The car. The warm, dry car. Raleigh, curled up in his crate sleeping. Oh, how wonderful it all seemed. I stood under the hatch out of the rain, while I changed into a dry smartwool shirt and my raincoat. I tried to eat a bit more, too. I had to keep moving. If I finished 4 loops, I could be a 100k finisher. I’d be ok with that, I thought. I pressed on.
Matt had charged my IPod and I turned it on, the music helped. I was warm and dry under my jacket. I was moving. But the trail was a mess - a river of muddy water in some places, and a greasy slip-n-slide in others. I just wanted to be done. I knew Cory would be waiting for me at the end of this loop. But I still had 2 more loops to go. As I struggled through those last 8 miles on loop 4, I had no idea how I would finish 2 more loops.
I walked into the start/finish area after 4 loops looking for Cory & Matt. I didn’t see them, so headed into the tent to change my shoes. I had to get these wet shoes & socks off. I tried to keep an eye out for them, but from inside the tent, it’s hard to see. I cleaned myself up, still wondering where they were. I worked on not bursting into tears. I still didn’t know how I’d do 2 more loops. The trail was in terrible shape. So muddy. So slippery. I was tired of being soaked to the bone. After 15 minutes, I had new shoes and socks on and headed out. There they were, looking down the trail for me. I called to them and tried not to cry. I had given Matt my phone earlier, so it wouldn’t get wet from the rain, so I had no way to tell them I was there. My attitude continued to sink.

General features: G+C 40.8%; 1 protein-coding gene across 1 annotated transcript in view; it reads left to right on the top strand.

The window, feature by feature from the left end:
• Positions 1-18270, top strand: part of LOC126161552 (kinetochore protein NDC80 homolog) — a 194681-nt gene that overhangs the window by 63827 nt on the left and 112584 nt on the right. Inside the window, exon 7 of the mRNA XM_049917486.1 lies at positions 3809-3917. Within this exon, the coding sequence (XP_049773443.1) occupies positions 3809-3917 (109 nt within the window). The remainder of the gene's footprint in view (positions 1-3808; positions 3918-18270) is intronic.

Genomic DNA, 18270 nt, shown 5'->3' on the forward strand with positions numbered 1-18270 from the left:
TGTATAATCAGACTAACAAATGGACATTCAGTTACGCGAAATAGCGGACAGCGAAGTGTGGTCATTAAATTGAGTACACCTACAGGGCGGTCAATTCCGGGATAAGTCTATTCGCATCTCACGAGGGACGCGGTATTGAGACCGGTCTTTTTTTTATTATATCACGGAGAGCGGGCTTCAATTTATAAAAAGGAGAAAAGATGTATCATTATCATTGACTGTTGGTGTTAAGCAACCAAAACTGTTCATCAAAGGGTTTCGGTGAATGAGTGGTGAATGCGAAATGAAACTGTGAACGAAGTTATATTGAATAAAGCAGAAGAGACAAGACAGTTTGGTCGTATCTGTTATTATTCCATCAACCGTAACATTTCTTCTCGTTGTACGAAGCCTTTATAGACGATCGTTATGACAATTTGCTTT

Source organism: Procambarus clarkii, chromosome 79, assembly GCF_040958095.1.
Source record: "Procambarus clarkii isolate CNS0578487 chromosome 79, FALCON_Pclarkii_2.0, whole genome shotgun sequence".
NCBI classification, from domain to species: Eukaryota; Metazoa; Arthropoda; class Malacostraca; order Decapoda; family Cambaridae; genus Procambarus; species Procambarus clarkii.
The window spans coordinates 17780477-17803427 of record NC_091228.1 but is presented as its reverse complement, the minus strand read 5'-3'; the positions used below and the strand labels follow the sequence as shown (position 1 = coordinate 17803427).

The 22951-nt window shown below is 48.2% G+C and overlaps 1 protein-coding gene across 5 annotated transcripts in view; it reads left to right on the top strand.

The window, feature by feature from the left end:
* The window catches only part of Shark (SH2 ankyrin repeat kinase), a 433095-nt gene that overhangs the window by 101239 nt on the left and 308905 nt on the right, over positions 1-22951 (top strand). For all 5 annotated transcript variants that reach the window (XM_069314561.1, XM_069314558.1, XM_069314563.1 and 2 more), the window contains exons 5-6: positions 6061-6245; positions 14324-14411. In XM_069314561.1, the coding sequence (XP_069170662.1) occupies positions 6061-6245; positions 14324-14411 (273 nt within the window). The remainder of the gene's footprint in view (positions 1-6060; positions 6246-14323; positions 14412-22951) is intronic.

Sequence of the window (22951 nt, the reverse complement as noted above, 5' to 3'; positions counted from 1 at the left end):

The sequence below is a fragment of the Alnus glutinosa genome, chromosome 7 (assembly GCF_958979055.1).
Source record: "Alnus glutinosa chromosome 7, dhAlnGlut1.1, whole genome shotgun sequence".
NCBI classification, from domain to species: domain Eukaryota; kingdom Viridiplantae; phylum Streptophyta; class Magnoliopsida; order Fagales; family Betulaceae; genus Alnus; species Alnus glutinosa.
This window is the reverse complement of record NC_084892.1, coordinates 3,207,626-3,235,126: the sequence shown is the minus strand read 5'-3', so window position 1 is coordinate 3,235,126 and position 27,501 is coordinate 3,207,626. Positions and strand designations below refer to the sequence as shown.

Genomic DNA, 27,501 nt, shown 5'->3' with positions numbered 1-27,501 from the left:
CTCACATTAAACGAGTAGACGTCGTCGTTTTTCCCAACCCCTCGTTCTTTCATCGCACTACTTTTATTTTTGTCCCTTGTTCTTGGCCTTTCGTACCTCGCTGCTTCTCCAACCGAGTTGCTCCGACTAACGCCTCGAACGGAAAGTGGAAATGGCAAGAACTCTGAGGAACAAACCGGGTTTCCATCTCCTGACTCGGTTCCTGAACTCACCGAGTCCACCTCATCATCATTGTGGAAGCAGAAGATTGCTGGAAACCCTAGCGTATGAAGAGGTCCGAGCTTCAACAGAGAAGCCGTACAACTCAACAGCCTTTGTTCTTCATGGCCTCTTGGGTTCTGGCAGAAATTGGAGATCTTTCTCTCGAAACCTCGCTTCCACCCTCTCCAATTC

Cory, was so excited to be there, and that helped. Other than 1 time earlier this summer, we hadn’t seen each other in nearly 17 years. We did have a lot to catch up on. So we headed down the trail. We chatted, and kept moving. I tried not to worry about how I was going to do yet another loop. At 8.8 miles, Matt & Annemarie were there. What a sight for sore eyes!! The 4 of us hiked down the two-track road, and then Cory & I were on our own again. My energy level was on a roller coaster. Up and down. Up and down. As we got closer to the end of the loop, my attitude got lower and lower; how was I going to do another loop? How?? I started to cry. I just wanted to be done.